Arlene Montgomery of Friends of the Wild Swan gets a very nice write-up in CounterPunch this week. Her accomplishments are quite impressive . . .
If you wanted to locate the frontlines for the battle to protect the future of wild nature in the lower-48 states, you could do worse than tuning your Google map to the Swan Range in northwestern Montana. This rugged and remote swath of the Northern Rockies rambles from the border of Glacier National Park southward for nearly 100 miles. Bounded on the west by the Mission Mountains and Flathead Lake and the vast Bob Marshall Wilderness to the west, the valleys, alpine slopes and forests of the Swan Range retain much of the natural character of the Rockies at the time when Lewis and Clark first encountered the Salish people in 1805.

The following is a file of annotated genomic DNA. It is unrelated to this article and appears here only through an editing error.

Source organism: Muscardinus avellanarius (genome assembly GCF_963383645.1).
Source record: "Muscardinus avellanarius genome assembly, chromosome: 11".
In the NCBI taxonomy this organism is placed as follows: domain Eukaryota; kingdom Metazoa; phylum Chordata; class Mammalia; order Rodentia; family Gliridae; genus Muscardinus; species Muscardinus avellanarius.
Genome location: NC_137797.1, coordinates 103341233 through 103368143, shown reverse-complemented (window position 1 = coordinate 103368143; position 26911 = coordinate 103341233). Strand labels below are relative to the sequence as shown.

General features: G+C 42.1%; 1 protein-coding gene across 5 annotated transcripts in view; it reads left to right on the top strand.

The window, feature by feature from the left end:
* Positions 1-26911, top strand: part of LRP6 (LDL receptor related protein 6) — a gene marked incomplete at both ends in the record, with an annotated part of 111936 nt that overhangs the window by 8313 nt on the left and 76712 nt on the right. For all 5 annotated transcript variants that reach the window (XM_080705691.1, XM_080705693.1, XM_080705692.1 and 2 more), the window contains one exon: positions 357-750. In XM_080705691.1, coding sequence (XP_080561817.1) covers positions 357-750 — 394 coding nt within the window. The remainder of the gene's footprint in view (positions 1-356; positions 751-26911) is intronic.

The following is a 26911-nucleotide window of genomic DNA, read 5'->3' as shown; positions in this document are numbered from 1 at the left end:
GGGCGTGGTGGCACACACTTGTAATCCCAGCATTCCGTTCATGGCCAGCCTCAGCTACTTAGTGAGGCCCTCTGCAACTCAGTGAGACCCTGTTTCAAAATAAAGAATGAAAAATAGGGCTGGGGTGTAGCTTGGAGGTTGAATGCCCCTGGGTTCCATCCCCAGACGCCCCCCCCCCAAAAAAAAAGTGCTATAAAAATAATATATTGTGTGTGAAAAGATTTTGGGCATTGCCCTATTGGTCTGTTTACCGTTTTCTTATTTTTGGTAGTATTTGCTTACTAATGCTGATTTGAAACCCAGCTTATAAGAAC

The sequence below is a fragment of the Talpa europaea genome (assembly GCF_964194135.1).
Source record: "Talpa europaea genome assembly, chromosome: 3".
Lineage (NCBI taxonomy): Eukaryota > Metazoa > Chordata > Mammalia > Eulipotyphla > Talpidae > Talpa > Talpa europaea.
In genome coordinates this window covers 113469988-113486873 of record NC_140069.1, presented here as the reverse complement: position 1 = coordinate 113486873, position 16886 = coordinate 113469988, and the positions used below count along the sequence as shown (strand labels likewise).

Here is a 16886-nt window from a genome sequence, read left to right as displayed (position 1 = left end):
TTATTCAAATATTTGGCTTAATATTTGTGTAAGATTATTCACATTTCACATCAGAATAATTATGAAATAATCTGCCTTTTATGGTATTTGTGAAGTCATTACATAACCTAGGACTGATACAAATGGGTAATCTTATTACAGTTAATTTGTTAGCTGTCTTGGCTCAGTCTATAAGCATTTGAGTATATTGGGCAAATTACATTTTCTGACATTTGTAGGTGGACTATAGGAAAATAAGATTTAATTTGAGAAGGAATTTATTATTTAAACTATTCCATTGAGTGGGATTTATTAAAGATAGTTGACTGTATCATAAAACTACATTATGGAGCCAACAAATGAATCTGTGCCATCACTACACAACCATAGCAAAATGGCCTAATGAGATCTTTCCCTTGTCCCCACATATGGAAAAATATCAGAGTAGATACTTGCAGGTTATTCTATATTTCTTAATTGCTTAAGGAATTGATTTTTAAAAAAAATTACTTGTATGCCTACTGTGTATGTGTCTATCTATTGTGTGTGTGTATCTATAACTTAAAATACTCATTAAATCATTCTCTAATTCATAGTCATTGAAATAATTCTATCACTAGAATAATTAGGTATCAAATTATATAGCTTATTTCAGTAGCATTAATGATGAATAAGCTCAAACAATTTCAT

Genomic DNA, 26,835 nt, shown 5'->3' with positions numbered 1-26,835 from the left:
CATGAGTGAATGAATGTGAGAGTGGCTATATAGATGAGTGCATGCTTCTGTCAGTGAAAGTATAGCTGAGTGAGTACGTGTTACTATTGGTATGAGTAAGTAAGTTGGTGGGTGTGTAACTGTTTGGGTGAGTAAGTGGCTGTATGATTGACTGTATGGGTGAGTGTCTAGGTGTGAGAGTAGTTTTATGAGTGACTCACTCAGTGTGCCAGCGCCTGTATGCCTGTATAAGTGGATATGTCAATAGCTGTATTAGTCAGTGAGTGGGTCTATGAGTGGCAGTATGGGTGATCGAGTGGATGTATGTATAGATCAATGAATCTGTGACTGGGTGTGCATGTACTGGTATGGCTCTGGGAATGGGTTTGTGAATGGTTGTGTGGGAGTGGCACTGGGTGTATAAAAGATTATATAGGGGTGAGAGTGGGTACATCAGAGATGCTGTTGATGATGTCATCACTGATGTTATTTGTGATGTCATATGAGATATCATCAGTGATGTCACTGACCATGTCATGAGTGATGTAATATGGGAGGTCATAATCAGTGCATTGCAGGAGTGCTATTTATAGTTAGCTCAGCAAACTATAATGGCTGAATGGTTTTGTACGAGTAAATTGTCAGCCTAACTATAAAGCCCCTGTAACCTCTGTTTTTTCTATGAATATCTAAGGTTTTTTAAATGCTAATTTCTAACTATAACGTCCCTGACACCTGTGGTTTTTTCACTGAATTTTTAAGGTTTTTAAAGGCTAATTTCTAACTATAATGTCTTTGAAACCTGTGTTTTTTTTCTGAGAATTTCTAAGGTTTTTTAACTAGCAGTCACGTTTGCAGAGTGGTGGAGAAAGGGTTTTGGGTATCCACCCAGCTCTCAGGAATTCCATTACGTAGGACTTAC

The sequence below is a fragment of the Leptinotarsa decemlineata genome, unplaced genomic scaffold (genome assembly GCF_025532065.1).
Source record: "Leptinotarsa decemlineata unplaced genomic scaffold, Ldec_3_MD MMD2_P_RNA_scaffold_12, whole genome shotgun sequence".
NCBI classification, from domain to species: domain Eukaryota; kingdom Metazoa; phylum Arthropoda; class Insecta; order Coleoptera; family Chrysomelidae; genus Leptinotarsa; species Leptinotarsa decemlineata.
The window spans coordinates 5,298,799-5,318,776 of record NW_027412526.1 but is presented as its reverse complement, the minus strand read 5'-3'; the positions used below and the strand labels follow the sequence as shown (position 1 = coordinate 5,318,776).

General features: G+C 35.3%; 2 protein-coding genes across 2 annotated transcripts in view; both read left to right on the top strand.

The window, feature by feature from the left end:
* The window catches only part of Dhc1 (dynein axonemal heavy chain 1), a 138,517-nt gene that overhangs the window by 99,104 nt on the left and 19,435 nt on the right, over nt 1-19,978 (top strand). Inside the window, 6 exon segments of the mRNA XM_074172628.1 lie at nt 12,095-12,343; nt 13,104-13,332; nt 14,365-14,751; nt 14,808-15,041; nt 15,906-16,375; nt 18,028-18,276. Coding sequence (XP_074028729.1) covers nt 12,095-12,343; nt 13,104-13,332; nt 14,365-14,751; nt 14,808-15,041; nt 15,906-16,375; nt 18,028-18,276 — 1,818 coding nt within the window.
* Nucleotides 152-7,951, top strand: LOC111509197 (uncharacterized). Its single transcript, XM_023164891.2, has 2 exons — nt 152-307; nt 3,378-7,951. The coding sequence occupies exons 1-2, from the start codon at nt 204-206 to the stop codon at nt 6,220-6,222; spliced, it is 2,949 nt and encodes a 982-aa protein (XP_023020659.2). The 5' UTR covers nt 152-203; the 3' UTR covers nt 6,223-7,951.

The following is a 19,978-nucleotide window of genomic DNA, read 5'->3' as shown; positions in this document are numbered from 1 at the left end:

The landscape looks roughly—very roughly, from some vantages—the same. And most of the wildlife the Corps of Discovery saw, described and often shot as they crossed the Continental Divide, is still present, though in greatly reduced numbers. The Swans still harbor populations of wolves, lynx, mountain goats, wolverines, bobcats, moose, elk and grizzlies. In short, the Swan Range is one of the last redoubts of wild America, one of those rare places that still has most, if not all, of its key ecological parts, from the top of the food chain on down to newts and salamanders, forest lichens and glacial wildflowers.
But it is also hotly contested terrain…